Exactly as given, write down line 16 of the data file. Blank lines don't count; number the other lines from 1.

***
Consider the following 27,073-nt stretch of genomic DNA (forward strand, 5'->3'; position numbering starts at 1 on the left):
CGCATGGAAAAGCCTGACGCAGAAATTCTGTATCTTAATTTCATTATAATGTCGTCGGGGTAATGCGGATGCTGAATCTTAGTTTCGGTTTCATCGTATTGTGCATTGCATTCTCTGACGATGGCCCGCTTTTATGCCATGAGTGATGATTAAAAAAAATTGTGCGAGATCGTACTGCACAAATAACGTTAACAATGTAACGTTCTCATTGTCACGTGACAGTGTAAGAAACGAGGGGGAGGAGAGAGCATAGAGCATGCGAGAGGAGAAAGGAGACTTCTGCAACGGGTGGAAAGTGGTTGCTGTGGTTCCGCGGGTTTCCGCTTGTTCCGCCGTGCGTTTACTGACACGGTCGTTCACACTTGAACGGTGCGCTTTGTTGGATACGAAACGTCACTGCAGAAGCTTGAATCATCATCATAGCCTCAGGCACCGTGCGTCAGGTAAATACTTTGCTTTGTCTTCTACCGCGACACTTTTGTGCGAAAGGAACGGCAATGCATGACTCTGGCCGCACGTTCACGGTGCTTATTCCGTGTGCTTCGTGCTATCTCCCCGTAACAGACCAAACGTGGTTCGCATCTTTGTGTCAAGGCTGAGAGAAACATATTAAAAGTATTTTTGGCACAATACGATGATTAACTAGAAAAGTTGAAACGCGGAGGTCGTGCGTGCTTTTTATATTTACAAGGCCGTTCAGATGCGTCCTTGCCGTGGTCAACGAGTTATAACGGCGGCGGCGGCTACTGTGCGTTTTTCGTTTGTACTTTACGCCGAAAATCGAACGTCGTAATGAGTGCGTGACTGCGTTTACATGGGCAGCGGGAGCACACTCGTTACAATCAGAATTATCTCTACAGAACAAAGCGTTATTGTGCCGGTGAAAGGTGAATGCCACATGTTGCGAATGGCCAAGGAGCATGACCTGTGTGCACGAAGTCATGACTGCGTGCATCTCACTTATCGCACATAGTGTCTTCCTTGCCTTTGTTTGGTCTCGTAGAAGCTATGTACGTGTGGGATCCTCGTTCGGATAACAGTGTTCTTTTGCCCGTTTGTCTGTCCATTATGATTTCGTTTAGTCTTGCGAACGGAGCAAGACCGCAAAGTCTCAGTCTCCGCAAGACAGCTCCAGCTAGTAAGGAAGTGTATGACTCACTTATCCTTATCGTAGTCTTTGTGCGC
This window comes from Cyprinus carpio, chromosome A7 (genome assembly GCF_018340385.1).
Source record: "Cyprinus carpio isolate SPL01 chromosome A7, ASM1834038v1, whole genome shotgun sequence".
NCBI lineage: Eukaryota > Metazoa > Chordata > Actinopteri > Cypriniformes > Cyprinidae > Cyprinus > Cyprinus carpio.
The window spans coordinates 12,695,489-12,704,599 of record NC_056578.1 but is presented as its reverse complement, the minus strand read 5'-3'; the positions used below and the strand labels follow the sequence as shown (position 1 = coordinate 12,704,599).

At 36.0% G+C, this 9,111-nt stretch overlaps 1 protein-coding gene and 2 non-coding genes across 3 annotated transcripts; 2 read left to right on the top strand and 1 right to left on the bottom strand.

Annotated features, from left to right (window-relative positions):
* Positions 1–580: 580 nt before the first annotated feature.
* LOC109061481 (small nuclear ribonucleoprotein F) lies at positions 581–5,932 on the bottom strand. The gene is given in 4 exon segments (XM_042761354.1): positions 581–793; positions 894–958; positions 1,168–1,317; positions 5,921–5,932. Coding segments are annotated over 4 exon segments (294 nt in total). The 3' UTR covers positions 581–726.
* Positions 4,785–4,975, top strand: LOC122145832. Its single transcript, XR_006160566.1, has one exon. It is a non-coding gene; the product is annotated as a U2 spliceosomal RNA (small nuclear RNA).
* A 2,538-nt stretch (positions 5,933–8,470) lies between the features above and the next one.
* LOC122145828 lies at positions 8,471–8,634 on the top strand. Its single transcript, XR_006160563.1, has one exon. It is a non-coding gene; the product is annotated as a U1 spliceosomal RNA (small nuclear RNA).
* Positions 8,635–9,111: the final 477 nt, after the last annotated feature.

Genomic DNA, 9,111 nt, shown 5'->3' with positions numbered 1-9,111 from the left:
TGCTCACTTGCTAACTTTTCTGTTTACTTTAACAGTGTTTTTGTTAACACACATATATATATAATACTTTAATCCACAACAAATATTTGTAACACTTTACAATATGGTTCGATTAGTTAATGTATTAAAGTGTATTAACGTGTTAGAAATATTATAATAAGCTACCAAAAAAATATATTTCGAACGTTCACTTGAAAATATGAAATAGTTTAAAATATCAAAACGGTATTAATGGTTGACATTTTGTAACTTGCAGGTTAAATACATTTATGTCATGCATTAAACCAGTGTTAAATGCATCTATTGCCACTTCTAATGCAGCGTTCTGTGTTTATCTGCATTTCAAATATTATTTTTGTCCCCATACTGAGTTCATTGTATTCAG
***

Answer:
TGCTCACTTGCTAACTTTTCTGTTTACTTTAACAGTGTTTTTGTTAACACACATATATATATAATACTTTAATCCACAACAAATATTTGTAACACTTTACAATATGGTTCGATTAGTTAATGTATTAAAGTGTATTAACGTGTTAGAAATATTATAATAAGCTACCAAAAAAATATATTTCGAACGTTCACTTGAAAATATGAAATAGTTTAAAATATCAAAACGGTATTAATGGTTGACATTTTGTAACTTGCAGGTTAAATACATTTATGTCATGCATTAAACCAGTGTTAAATGCATCTATTGCCACTTCTAATGCAGCGTTCTGTGTTTATCTGCATTTCAAATATTATTTTTGTCCCCATACTGAGTTCATTGTATTCAG